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Old Monday, January 30, 2006
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Default Iran's nuclear Defiance

Iran's nuclear defiance

Ghani Jafar

Pakistan clearly has its plate full both within the country and in relation to any number of areas involving bilateral and international relations. From the devastating earthquake, the situation in Balochistan and controversy over water reservoirs to the US air assault on Bajaur and talk of peace with India, the daily fare is providing us with an unusually high dose of concern and anxiety.

Nevertheless, one issue fast hotting up right next door, the aggravating impasse over Iran's nuclear programme, has come to be neglected in public discourse due to our current preoccupations. It seems that little known to us, the Iranian revolution, far from expending itself over the last quarter-century, is all set to exercise its most fundamental and far-reaching impact on the post-Second World War global order.

The crux of the matter here lies in Tehran's unrelenting challenge to the scheme of things as worked out between themselves by the victors of the War. At the core of this international order is the primacy accorded to themselves by the so-called 'Big Five' (the US, Russia, China, France and the UK), most crucially in the form of permanent membership of the United Nations Security Council which comes with the unbridled power of vetoing any resolution.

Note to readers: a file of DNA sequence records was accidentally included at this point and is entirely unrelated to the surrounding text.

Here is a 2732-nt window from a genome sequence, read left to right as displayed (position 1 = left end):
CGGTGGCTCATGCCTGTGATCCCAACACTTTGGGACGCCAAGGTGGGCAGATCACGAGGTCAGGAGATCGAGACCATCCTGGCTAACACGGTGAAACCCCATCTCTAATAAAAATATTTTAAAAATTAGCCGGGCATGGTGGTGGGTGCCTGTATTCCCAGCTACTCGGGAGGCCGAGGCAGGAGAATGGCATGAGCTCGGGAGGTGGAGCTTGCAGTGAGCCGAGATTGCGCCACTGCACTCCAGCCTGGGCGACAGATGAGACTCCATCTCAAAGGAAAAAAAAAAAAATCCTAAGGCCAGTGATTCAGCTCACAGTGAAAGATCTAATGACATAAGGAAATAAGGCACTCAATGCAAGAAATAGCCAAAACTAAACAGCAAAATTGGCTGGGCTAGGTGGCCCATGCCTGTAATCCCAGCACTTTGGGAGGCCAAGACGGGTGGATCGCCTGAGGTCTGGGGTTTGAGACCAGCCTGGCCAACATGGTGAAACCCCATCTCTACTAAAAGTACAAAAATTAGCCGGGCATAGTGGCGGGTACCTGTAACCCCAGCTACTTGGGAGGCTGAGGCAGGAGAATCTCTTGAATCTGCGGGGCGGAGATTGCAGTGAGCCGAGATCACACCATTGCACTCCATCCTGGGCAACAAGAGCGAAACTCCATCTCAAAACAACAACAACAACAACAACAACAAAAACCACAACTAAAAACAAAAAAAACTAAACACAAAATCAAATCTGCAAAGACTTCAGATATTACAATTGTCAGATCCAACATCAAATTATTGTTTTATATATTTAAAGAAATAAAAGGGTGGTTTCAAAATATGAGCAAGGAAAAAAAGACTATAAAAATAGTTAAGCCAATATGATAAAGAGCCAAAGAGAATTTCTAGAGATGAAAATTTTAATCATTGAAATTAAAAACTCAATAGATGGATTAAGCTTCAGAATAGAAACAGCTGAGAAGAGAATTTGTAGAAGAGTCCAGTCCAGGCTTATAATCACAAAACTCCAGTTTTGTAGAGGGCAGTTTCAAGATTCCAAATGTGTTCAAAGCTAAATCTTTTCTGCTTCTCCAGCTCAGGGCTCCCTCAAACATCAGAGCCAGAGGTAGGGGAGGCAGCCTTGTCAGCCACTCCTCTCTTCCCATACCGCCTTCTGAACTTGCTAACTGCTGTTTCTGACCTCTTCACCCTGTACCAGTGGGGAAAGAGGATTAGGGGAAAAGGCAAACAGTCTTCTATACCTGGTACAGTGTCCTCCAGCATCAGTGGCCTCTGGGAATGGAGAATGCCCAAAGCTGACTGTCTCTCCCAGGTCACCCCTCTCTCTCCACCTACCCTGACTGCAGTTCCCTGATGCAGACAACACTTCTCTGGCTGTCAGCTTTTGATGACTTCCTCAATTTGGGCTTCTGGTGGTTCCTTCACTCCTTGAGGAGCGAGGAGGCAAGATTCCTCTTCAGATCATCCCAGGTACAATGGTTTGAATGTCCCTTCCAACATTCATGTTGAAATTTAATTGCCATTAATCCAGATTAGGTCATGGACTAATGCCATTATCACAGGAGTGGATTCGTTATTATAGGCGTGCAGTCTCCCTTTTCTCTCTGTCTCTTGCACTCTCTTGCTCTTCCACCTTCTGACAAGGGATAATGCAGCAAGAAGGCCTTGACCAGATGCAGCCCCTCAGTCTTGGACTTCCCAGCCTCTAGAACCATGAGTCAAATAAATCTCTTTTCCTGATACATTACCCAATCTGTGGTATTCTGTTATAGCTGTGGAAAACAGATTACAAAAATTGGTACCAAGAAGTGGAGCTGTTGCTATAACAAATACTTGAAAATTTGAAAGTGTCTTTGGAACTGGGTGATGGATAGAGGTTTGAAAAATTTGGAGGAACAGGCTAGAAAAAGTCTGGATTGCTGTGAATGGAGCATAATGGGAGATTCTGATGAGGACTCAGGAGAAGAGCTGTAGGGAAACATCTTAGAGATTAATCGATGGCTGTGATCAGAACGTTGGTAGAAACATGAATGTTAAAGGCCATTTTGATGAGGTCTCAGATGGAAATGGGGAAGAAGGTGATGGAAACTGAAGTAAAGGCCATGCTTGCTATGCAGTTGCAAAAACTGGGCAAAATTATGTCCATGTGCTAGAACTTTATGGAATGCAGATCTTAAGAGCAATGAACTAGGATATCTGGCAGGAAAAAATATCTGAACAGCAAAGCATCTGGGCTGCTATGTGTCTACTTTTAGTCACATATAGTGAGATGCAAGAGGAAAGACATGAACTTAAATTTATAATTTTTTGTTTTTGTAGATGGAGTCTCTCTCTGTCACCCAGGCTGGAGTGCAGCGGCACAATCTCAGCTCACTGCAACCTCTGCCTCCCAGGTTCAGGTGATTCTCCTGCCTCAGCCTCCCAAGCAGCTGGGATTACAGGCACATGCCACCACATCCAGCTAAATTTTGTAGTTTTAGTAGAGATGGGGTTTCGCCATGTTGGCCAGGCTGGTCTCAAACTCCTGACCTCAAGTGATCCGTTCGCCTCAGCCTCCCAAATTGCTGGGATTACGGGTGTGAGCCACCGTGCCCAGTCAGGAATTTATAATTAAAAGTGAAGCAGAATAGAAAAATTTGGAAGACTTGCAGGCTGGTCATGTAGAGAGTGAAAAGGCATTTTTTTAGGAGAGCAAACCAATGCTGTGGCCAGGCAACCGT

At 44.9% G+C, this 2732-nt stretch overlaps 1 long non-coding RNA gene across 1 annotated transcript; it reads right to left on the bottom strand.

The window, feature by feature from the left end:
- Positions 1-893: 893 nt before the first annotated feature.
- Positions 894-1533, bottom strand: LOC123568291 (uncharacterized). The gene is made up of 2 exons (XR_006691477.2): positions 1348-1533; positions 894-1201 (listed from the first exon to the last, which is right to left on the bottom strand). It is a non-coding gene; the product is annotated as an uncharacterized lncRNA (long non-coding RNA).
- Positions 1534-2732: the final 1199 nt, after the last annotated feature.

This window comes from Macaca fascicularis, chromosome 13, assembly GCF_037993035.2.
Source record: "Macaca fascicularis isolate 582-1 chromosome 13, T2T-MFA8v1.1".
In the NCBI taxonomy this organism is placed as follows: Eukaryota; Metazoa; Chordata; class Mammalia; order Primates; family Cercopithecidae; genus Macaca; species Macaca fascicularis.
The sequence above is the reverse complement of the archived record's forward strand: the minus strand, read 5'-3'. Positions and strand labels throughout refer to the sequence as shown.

The same arrangement of their lording over the world subsequently came to be formalised in the realm of nuclear weapon capability as well through the adoption of the NPT (Treaty on the Non-Proliferation of Nuclear Weapons) in 1970. While according legitimacy to the arsenals of the 'Big Five', the treaty barred the remaining members of the international community from acquiring such weapons. That, however, was not the ultimate objective of the NPT.

The purpose of the agreement was the total elimination of nuclear weapons all over the world. Conversely, all member states were to be equally entitled to peaceful use of nuclear technology. A global watchdog in the form of the International Atomic Energy Agency (IAEA) had already existed (since 1957) "to promote safe, secure and peaceful nuclear technologies".

The 'Big Five' were, however, to consistently make a mockery of both declarations. The first dimension of the undertaking involved that they not only get rid of their own weapons but also indiscriminately prevent all other countries from acquiring nuclear capability. They have flouted each of those conditions without compunction. While they have continued to bolster their respective nuclear arsenals, one of more of them have also actively helped their lackey states develop the weapon over the 36 years since the NPT came into force.

With reference to the right bestowed by the NPT on the entire international community to make full use of nuclear technology for non-war purposes, again power politics rather than adherence to the treaty's obligations has characterised the conduct of the 'Big Five'. The Iranian case, in a nutshell, is an outcome of this latter aspect. And that is precisely the premise Tehran seems determined to lock horns with through the exercise of its sovereign and equal right to develop and employ indigenous means to muster nuclear technology for the peaceful purpose of power generation.

What then is all the fuss about? Shorn of the technical details, the issue in its essence is that the United States -- fully backed by the two West European permanent members of the UN Security Council, Britain and France, with Germany tagging along for good measure -- is simply not prepared to let Iran acquire those means to make peaceful use of nuclear technology. The grounds for the western opposition are entirely frivolous: that such a capability would enable Tehran to further develop the technology and make the bomb. Utter nonsense.